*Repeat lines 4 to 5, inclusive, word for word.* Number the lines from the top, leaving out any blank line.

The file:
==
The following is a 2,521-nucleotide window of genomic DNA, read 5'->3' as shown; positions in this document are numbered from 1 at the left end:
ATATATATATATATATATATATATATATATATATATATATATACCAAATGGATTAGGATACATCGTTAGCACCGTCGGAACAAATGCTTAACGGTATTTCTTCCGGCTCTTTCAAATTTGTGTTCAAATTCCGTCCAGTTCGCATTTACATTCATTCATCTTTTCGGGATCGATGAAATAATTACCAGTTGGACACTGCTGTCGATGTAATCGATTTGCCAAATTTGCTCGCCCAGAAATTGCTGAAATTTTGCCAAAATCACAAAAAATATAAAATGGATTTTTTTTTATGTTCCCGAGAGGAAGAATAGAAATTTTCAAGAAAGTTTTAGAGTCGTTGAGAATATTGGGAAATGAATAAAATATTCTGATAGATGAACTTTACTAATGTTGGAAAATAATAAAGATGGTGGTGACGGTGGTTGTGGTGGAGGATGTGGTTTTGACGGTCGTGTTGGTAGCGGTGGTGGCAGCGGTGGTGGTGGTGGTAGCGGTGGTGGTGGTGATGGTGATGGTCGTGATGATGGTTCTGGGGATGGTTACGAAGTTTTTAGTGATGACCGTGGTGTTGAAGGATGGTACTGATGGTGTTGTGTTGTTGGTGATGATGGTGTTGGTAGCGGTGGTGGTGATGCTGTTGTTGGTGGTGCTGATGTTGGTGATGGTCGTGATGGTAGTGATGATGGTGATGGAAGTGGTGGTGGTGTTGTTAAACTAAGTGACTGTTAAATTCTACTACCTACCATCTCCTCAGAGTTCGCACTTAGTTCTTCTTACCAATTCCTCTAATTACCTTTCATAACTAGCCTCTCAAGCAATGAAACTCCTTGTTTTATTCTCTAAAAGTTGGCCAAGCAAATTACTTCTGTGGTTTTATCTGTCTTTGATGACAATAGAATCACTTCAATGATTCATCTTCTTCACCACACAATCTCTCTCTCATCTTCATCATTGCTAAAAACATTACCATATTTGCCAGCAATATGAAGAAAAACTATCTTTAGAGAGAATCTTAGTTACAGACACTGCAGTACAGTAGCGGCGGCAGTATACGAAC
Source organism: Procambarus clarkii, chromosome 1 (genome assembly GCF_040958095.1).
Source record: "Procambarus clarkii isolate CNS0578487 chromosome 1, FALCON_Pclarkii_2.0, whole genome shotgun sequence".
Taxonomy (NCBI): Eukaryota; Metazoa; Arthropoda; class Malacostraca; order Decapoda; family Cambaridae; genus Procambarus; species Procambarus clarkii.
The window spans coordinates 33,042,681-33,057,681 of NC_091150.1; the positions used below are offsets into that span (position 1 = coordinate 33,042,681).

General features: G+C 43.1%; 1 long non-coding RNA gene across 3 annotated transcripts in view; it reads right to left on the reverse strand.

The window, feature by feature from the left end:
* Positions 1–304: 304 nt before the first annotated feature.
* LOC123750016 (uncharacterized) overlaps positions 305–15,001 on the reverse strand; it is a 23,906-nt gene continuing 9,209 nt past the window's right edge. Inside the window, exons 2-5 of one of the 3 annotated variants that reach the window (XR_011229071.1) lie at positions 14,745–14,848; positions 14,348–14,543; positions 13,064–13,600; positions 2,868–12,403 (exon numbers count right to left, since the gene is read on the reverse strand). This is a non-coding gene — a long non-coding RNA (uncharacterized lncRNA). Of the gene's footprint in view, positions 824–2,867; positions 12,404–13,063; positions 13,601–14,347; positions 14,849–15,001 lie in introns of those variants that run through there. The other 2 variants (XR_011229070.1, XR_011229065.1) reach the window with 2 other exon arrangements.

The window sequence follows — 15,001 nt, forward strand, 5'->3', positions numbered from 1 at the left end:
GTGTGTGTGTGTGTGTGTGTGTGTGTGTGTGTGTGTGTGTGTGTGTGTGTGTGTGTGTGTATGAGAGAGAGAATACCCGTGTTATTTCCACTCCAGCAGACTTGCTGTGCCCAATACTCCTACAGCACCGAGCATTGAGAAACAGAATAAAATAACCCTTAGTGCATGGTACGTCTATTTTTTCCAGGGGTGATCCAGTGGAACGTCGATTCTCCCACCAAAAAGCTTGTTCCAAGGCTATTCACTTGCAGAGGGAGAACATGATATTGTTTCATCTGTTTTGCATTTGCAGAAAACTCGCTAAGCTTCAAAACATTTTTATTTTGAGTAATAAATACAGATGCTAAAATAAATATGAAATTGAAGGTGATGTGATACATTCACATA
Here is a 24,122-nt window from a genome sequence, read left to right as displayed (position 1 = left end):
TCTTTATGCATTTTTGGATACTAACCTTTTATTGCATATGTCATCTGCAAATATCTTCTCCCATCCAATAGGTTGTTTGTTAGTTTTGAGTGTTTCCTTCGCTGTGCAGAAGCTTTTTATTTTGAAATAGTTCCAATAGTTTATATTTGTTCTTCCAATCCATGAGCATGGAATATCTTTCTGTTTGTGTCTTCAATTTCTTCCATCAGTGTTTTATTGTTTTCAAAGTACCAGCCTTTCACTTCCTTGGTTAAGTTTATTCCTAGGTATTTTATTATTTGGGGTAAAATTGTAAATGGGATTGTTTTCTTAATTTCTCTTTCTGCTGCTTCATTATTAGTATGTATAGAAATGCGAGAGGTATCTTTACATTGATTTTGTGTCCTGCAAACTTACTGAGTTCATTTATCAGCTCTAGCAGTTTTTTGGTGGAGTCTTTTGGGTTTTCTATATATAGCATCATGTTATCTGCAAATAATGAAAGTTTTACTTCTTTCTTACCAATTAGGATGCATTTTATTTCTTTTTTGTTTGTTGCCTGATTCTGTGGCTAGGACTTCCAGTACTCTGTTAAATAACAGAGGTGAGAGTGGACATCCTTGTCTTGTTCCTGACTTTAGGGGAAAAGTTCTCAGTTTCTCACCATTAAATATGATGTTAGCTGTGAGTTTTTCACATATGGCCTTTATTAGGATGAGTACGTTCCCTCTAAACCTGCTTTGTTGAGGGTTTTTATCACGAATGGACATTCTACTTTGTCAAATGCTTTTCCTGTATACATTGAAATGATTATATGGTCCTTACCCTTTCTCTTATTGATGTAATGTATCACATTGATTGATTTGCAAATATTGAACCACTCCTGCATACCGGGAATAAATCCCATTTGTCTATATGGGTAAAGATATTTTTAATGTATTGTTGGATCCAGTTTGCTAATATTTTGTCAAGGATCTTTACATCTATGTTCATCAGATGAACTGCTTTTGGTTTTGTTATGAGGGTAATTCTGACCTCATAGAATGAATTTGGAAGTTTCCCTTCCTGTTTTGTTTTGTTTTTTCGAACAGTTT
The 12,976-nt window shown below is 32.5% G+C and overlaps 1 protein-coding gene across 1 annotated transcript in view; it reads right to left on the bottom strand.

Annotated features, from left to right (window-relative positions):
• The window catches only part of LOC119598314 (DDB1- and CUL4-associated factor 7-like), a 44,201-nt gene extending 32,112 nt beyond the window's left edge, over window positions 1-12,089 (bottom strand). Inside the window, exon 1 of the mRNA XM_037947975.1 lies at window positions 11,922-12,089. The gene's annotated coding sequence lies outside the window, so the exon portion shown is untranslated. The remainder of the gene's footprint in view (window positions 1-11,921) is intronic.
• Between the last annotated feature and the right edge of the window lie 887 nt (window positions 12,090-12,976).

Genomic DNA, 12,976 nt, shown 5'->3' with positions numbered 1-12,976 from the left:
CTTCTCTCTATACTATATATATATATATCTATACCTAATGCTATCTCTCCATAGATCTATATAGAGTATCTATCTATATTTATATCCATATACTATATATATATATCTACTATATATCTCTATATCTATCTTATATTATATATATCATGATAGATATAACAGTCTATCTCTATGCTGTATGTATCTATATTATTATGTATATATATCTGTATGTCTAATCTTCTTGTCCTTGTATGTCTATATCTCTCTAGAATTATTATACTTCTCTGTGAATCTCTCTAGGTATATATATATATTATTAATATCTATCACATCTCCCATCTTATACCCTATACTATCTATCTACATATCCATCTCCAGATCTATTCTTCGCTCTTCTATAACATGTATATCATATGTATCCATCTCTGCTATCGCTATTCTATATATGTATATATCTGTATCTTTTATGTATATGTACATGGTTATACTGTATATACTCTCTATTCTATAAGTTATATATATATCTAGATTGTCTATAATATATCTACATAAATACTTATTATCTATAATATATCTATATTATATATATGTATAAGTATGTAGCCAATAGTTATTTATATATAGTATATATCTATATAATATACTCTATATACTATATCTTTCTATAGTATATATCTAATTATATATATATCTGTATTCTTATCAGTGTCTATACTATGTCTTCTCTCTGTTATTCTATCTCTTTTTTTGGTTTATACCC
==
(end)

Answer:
Source record: "Procambarus clarkii isolate CNS0578487 chromosome 1, FALCON_Pclarkii_2.0, whole genome shotgun sequence".
Taxonomy (NCBI): Eukaryota; Metazoa; Arthropoda; class Malacostraca; order Decapoda; family Cambaridae; genus Procambarus; species Procambarus clarkii.